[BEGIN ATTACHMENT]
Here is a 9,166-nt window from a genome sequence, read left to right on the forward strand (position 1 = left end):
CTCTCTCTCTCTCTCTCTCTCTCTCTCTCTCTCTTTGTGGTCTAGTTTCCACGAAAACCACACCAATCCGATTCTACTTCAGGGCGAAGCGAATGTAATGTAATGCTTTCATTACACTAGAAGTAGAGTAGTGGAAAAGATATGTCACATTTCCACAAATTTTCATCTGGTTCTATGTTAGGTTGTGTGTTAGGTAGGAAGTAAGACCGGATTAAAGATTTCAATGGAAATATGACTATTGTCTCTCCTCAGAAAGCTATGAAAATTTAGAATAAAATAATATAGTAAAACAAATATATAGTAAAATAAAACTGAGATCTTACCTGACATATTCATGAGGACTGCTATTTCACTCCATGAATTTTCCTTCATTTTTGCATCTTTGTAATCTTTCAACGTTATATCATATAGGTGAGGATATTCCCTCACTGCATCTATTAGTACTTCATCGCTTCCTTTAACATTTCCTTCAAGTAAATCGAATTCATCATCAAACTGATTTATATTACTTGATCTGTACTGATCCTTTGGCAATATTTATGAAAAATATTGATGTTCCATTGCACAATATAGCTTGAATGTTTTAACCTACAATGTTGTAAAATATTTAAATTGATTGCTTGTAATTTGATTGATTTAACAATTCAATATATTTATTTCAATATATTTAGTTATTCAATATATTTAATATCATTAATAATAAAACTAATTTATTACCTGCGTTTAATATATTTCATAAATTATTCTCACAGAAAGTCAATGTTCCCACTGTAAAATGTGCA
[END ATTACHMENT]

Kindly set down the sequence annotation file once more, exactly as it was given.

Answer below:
Here is a 9,166-nt window from a genome sequence, read left to right on the forward strand (position 1 = left end):
CTCTCTCTCTCTCTCTCTCTCTCTCTCTCTCTCTTTGTGGTCTAGTTTCCACGAAAACCACACCAATCCGATTCTACTTCAGGGCGAAGCGAATGTAATGTAATGCTTTCATTACACTAGAAGTAGAGTAGTGGAAAAGATATGTCACATTTCCACAAATTTTCATCTGGTTCTATGTTAGGTTGTGTGTTAGGTAGGAAGTAAGACCGGATTAAAGATTTCAATGGAAATATGACTATTGTCTCTCCTCAGAAAGCTATGAAAATTTAGAATAAAATAATATAGTAAAACAAATATATAGTAAAATAAAACTGAGATCTTACCTGACATATTCATGAGGACTGCTATTTCACTCCATGAATTTTCCTTCATTTTTGCATCTTTGTAATCTTTCAACGTTATATCATATAGGTGAGGATATTCCCTCACTGCATCTATTAGTACTTCATCGCTTCCTTTAACATTTCCTTCAAGTAAATCGAATTCATCATCAAACTGATTTATATTACTTGATCTGTACTGATCCTTTGGCAATATTTATGAAAAATATTGATGTTCCATTGCACAATATAGCTTGAATGTTTTAACCTACAATGTTGTAAAATATTTAAATTGATTGCTTGTAATTTGATTGATTTAACAATTCAATATATTTATTTCAATATATTTAGTTATTCAATATATTTAATATCATTAATAATAAAACTAATTTATTACCTGCGTTTAATATATTTCATAAATTATTCTCACAGAAAGTCAATGTTCCCACTGTAAAATGTGCA